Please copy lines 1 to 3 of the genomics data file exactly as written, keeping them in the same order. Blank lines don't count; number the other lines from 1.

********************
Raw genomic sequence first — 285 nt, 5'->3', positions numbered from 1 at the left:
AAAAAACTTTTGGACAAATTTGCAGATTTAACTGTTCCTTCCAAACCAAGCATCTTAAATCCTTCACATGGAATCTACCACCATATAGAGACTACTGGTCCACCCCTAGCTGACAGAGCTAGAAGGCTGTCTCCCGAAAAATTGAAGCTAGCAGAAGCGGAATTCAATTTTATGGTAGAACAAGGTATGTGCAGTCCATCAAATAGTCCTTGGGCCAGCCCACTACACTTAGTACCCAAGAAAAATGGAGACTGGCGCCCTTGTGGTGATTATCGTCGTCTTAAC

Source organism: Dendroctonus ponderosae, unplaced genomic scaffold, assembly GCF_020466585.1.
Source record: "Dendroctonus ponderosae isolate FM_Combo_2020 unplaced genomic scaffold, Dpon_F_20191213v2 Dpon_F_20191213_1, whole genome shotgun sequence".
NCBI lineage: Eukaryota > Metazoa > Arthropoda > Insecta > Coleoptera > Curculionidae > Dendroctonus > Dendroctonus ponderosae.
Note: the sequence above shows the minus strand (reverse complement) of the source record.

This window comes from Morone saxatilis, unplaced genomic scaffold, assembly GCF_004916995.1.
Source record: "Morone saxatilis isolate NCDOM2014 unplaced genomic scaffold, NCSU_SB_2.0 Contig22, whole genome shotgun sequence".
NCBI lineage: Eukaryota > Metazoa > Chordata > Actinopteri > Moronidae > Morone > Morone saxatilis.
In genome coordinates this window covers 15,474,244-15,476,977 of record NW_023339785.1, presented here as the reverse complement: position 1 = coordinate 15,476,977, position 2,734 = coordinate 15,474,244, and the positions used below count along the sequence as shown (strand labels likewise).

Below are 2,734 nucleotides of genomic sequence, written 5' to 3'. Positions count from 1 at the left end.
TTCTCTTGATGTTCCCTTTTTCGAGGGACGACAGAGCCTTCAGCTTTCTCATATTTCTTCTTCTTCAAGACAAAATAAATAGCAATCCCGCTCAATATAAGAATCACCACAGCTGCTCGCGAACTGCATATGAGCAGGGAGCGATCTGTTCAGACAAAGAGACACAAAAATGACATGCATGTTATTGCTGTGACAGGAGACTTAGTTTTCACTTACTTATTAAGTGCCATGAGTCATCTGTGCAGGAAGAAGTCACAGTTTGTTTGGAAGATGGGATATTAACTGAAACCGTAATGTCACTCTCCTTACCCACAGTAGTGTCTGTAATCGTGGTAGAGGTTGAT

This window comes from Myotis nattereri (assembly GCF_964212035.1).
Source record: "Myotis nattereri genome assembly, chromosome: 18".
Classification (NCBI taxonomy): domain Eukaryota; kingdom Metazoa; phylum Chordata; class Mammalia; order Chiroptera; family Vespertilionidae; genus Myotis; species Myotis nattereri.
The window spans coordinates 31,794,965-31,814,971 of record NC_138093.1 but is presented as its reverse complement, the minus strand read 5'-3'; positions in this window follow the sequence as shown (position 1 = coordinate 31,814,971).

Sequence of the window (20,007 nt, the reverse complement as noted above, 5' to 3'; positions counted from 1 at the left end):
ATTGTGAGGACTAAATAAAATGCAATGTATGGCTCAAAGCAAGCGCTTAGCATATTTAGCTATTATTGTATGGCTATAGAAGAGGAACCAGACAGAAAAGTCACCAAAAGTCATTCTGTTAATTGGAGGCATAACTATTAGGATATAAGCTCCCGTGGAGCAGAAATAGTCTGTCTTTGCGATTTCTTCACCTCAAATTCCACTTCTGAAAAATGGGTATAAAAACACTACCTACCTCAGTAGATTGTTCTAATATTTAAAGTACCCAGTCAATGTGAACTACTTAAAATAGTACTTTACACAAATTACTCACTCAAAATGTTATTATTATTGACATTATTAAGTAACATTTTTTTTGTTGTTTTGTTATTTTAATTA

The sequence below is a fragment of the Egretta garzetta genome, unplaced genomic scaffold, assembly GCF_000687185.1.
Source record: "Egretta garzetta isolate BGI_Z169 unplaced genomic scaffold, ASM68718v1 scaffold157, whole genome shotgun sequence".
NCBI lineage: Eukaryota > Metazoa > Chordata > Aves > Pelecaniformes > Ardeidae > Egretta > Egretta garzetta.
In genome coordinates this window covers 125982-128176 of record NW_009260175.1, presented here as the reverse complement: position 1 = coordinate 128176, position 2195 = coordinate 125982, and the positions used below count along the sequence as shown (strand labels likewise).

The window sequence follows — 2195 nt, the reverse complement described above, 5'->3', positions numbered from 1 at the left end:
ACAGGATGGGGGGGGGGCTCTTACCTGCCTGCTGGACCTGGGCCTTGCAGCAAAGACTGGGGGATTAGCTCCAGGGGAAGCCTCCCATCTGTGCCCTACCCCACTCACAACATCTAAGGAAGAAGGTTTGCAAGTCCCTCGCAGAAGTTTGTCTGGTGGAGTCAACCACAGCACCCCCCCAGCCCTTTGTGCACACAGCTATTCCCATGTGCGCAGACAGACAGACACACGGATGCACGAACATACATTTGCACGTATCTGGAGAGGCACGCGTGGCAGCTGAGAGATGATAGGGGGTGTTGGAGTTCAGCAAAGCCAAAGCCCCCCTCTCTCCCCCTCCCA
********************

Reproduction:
Raw genomic sequence first — 285 nt, 5'->3', positions numbered from 1 at the left:
AAAAAACTTTTGGACAAATTTGCAGATTTAACTGTTCCTTCCAAACCAAGCATCTTAAATCCTTCACATGGAATCTACCACCATATAGAGACTACTGGTCCACCCCTAGCTGACAGAGCTAGAAGGCTGTCTCCCGAAAAATTGAAGCTAGCAGAAGCGGAATTCAATTTTATGGTAGAACAAGGTATGTGCAGTCCATCAAATAGTCCTTGGGCCAGCCCACTACACTTAGTACCCAAGAAAAATGGAGACTGGCGCCCTTGTGGTGATTATCGTCGTCTTAAC

Source organism: Dendroctonus ponderosae, unplaced genomic scaffold, assembly GCF_020466585.1.